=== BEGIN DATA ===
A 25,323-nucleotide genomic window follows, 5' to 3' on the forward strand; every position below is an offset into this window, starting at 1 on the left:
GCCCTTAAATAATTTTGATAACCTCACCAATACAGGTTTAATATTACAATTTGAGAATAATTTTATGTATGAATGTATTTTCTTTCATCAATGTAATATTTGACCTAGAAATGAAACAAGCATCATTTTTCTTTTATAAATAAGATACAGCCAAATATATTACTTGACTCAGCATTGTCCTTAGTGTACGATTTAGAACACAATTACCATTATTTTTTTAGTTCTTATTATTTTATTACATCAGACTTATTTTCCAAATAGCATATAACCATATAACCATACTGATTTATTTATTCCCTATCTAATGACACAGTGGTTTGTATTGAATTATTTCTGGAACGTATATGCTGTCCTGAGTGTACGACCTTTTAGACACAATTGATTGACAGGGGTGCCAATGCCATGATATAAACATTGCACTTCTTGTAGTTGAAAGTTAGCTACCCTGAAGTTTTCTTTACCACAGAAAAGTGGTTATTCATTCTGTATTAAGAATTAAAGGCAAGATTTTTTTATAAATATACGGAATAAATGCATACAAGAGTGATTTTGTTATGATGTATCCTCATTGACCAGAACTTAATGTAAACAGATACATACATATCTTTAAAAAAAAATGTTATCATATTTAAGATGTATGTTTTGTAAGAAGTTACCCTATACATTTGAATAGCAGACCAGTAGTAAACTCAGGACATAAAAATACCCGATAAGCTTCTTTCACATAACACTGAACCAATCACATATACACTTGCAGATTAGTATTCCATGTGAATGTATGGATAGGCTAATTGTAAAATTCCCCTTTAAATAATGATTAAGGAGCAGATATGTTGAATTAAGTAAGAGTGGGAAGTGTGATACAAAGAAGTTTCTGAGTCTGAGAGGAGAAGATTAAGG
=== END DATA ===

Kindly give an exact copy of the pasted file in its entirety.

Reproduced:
A 25,323-nucleotide genomic window follows, 5' to 3' on the forward strand; every position below is an offset into this window, starting at 1 on the left:
GCCCTTAAATAATTTTGATAACCTCACCAATACAGGTTTAATATTACAATTTGAGAATAATTTTATGTATGAATGTATTTTCTTTCATCAATGTAATATTTGACCTAGAAATGAAACAAGCATCATTTTTCTTTTATAAATAAGATACAGCCAAATATATTACTTGACTCAGCATTGTCCTTAGTGTACGATTTAGAACACAATTACCATTATTTTTTTAGTTCTTATTATTTTATTACATCAGACTTATTTTCCAAATAGCATATAACCATATAACCATACTGATTTATTTATTCCCTATCTAATGACACAGTGGTTTGTATTGAATTATTTCTGGAACGTATATGCTGTCCTGAGTGTACGACCTTTTAGACACAATTGATTGACAGGGGTGCCAATGCCATGATATAAACATTGCACTTCTTGTAGTTGAAAGTTAGCTACCCTGAAGTTTTCTTTACCACAGAAAAGTGGTTATTCATTCTGTATTAAGAATTAAAGGCAAGATTTTTTTATAAATATACGGAATAAATGCATACAAGAGTGATTTTGTTATGATGTATCCTCATTGACCAGAACTTAATGTAAACAGATACATACATATCTTTAAAAAAAAATGTTATCATATTTAAGATGTATGTTTTGTAAGAAGTTACCCTATACATTTGAATAGCAGACCAGTAGTAAACTCAGGACATAAAAATACCCGATAAGCTTCTTTCACATAACACTGAACCAATCACATATACACTTGCAGATTAGTATTCCATGTGAATGTATGGATAGGCTAATTGTAAAATTCCCCTTTAAATAATGATTAAGGAGCAGATATGTTGAATTAAGTAAGAGTGGGAAGTGTGATACAAAGAAGTTTCTGAGTCTGAGAGGAGAAGATTAAGG